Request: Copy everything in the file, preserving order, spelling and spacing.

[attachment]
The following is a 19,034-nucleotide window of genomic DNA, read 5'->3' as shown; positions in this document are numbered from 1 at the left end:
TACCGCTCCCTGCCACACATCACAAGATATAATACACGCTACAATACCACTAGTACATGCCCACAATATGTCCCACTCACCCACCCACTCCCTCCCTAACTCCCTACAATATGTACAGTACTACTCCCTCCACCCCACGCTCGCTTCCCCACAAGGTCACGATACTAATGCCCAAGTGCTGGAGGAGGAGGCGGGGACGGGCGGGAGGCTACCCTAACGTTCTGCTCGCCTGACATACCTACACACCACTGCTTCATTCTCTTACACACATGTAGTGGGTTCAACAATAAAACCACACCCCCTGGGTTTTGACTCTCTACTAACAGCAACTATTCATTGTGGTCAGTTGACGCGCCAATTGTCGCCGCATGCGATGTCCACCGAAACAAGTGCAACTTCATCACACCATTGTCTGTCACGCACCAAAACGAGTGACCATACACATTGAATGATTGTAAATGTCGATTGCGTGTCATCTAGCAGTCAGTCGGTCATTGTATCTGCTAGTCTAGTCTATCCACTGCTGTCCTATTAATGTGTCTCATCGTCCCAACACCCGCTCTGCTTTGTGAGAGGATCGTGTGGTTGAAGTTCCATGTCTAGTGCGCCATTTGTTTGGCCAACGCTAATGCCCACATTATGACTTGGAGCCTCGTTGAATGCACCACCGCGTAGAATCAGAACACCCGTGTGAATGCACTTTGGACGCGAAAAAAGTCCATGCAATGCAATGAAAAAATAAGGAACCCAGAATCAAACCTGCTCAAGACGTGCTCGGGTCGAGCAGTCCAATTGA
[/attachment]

The following is a 19,034-nucleotide window of genomic DNA, read 5'->3' as shown; positions in this document are numbered from 1 at the left end:
TACCGCTCCCTGCCACACATCACAAGATATAATACACGCTACAATACCACTAGTACATGCCCACAATATGTCCCACTCACCCACCCACTCCCTCCCTAACTCCCTACAATATGTACAGTACTACTCCCTCCACCCCACGCTCGCTTCCCCACAAGGTCACGATACTAATGCCCAAGTGCTGGAGGAGGAGGCGGGGACGGGCGGGAGGCTACCCTAACGTTCTGCTCGCCTGACATACCTACACACCACTGCTTCATTCTCTTACACACATGTAGTGGGTTCAACAATAAAACCACACCCCCTGGGTTTTGACTCTCTACTAACAGCAACTATTCATTGTGGTCAGTTGACGCGCCAATTGTCGCCGCATGCGATGTCCACCGAAACAAGTGCAACTTCATCACACCATTGTCTGTCACGCACCAAAACGAGTGACCATACACATTGAATGATTGTAAATGTCGATTGCGTGTCATCTAGCAGTCAGTCGGTCATTGTATCTGCTAGTCTAGTCTATCCACTGCTGTCCTATTAATGTGTCTCATCGTCCCAACACCCGCTCTGCTTTGTGAGAGGATCGTGTGGTTGAAGTTCCATGTCTAGTGCGCCATTTGTTTGGCCAACGCTAATGCCCACATTATGACTTGGAGCCTCGTTGAATGCACCACCGCGTAGAATCAGAACACCCGTGTGAATGCACTTTGGACGCGAAAAAAGTCCATGCAATGCAATGAAAAAATAAGGAACCCAGAATCAAACCTGCTCAAGACGTGCTCGGGTCGAGCAGTCCAATTGA